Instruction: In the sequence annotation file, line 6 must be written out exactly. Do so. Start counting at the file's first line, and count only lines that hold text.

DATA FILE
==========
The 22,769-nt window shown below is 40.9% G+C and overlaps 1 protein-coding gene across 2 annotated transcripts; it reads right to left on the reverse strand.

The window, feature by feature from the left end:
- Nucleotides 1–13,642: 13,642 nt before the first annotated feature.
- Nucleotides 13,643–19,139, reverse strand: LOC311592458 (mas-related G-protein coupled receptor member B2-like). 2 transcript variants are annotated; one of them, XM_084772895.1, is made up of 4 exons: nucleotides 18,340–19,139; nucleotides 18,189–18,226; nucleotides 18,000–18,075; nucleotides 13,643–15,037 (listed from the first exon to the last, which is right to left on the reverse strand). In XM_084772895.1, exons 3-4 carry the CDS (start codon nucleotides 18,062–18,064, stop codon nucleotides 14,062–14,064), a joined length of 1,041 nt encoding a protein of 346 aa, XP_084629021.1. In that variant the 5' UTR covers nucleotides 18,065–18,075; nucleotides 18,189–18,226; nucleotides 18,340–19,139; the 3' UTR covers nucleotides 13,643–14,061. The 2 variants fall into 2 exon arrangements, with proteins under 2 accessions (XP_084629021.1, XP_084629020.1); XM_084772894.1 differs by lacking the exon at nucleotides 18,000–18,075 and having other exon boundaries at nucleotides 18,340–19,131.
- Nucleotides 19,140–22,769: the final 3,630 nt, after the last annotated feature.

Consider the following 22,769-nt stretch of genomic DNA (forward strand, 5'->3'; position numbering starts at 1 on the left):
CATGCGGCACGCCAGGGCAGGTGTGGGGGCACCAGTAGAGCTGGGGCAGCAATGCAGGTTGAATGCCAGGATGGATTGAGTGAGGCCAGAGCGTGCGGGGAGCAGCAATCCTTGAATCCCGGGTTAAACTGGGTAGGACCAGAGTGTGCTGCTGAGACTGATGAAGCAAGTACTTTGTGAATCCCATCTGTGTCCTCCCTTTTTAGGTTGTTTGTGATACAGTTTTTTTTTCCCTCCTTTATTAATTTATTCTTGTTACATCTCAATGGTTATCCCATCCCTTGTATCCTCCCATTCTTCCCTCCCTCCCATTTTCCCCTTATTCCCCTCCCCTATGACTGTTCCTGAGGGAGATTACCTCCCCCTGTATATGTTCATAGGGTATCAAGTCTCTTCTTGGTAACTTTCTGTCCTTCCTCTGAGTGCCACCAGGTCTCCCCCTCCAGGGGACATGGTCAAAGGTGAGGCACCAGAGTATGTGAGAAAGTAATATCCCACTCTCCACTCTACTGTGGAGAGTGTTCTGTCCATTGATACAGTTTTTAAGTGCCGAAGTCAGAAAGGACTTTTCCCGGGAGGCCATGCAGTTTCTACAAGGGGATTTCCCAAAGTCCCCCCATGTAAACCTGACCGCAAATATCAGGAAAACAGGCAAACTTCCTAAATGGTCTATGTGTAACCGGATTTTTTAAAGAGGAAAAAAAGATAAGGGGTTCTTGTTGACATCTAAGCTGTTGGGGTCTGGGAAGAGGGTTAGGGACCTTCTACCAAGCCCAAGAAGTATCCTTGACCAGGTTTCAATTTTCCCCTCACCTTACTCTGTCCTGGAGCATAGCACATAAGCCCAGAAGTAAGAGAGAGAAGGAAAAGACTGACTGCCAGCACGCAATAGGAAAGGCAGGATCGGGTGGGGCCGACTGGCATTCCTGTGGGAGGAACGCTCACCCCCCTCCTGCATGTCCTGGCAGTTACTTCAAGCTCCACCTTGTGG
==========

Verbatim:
Consider the following 22,769-nt stretch of genomic DNA (forward strand, 5'->3'; position numbering starts at 1 on the left):